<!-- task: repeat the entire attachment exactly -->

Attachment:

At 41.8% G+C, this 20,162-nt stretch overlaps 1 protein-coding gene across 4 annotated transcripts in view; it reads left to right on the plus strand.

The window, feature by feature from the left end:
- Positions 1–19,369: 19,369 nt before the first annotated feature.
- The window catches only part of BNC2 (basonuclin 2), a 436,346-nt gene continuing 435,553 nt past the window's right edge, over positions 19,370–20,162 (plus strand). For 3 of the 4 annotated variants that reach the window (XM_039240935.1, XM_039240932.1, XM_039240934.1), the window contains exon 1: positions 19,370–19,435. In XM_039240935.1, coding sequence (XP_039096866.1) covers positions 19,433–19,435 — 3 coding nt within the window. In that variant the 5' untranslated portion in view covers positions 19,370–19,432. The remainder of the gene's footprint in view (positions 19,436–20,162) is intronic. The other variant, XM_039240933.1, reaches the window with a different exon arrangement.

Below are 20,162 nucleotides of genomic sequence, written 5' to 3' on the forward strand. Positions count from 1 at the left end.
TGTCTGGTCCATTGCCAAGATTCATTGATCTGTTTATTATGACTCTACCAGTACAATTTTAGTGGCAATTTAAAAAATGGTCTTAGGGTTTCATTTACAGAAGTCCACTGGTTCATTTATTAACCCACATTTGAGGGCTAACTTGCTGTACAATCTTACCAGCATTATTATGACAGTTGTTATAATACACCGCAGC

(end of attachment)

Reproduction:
At 41.8% G+C, this 20,162-nt stretch overlaps 1 protein-coding gene across 4 annotated transcripts in view; it reads left to right on the plus strand.

The window, feature by feature from the left end:
- Positions 1–19,369: 19,369 nt before the first annotated feature.
- The window catches only part of BNC2 (basonuclin 2), a 436,346-nt gene continuing 435,553 nt past the window's right edge, over positions 19,370–20,162 (plus strand). For 3 of the 4 annotated variants that reach the window (XM_039240935.1, XM_039240932.1, XM_039240934.1), the window contains exon 1: positions 19,370–19,435. In XM_039240935.1, coding sequence (XP_039096866.1) covers positions 19,433–19,435 — 3 coding nt within the window. In that variant the 5' untranslated portion in view covers positions 19,370–19,432. The remainder of the gene's footprint in view (positions 19,436–20,162) is intronic. The other variant, XM_039240933.1, reaches the window with a different exon arrangement.

Below are 20,162 nucleotides of genomic sequence, written 5' to 3' on the forward strand. Positions count from 1 at the left end.
TGTCTGGTCCATTGCCAAGATTCATTGATCTGTTTATTATGACTCTACCAGTACAATTTTAGTGGCAATTTAAAAAATGGTCTTAGGGTTTCATTTACAGAAGTCCACTGGTTCATTTATTAACCCACATTTGAGGGCTAACTTGCTGTACAATCTTACCAGCATTATTATGACAGTTGTTATAATACACCGCAGC